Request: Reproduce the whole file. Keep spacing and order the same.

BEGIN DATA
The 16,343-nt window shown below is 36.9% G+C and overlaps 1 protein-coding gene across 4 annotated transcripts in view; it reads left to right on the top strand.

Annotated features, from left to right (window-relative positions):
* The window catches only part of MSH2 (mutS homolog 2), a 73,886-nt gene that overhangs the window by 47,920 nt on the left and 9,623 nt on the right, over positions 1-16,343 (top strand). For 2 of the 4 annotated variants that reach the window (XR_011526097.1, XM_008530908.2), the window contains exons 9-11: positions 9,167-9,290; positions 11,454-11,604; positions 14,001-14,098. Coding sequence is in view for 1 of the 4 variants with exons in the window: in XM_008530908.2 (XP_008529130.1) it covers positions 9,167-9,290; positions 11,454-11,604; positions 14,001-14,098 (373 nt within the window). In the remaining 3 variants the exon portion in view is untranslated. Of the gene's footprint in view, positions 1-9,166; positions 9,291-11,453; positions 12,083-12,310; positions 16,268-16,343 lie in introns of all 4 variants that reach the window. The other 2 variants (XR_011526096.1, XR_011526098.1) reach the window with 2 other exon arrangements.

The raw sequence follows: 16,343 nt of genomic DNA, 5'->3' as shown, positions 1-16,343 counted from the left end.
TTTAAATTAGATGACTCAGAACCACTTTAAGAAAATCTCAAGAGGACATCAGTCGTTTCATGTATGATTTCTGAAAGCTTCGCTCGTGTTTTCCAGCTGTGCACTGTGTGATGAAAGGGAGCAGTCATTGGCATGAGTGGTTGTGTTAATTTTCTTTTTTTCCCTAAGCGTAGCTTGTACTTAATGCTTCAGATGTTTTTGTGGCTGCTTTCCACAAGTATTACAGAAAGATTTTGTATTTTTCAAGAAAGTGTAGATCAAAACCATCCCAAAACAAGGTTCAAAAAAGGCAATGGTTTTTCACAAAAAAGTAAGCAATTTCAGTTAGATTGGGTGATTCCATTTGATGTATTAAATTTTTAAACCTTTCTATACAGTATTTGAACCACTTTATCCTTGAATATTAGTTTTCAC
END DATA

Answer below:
The 16,343-nt window shown below is 36.9% G+C and overlaps 1 protein-coding gene across 4 annotated transcripts in view; it reads left to right on the top strand.

Annotated features, from left to right (window-relative positions):
* The window catches only part of MSH2 (mutS homolog 2), a 73,886-nt gene that overhangs the window by 47,920 nt on the left and 9,623 nt on the right, over positions 1-16,343 (top strand). For 2 of the 4 annotated variants that reach the window (XR_011526097.1, XM_008530908.2), the window contains exons 9-11: positions 9,167-9,290; positions 11,454-11,604; positions 14,001-14,098. Coding sequence is in view for 1 of the 4 variants with exons in the window: in XM_008530908.2 (XP_008529130.1) it covers positions 9,167-9,290; positions 11,454-11,604; positions 14,001-14,098 (373 nt within the window). In the remaining 3 variants the exon portion in view is untranslated. Of the gene's footprint in view, positions 1-9,166; positions 9,291-11,453; positions 12,083-12,310; positions 16,268-16,343 lie in introns of all 4 variants that reach the window. The other 2 variants (XR_011526096.1, XR_011526098.1) reach the window with 2 other exon arrangements.

The raw sequence follows: 16,343 nt of genomic DNA, 5'->3' as shown, positions 1-16,343 counted from the left end.
TTTAAATTAGATGACTCAGAACCACTTTAAGAAAATCTCAAGAGGACATCAGTCGTTTCATGTATGATTTCTGAAAGCTTCGCTCGTGTTTTCCAGCTGTGCACTGTGTGATGAAAGGGAGCAGTCATTGGCATGAGTGGTTGTGTTAATTTTCTTTTTTTCCCTAAGCGTAGCTTGTACTTAATGCTTCAGATGTTTTTGTGGCTGCTTTCCACAAGTATTACAGAAAGATTTTGTATTTTTCAAGAAAGTGTAGATCAAAACCATCCCAAAACAAGGTTCAAAAAAGGCAATGGTTTTTCACAAAAAAGTAAGCAATTTCAGTTAGATTGGGTGATTCCATTTGATGTATTAAATTTTTAAACCTTTCTATACAGTATTTGAACCACTTTATCCTTGAATATTAGTTTTCAC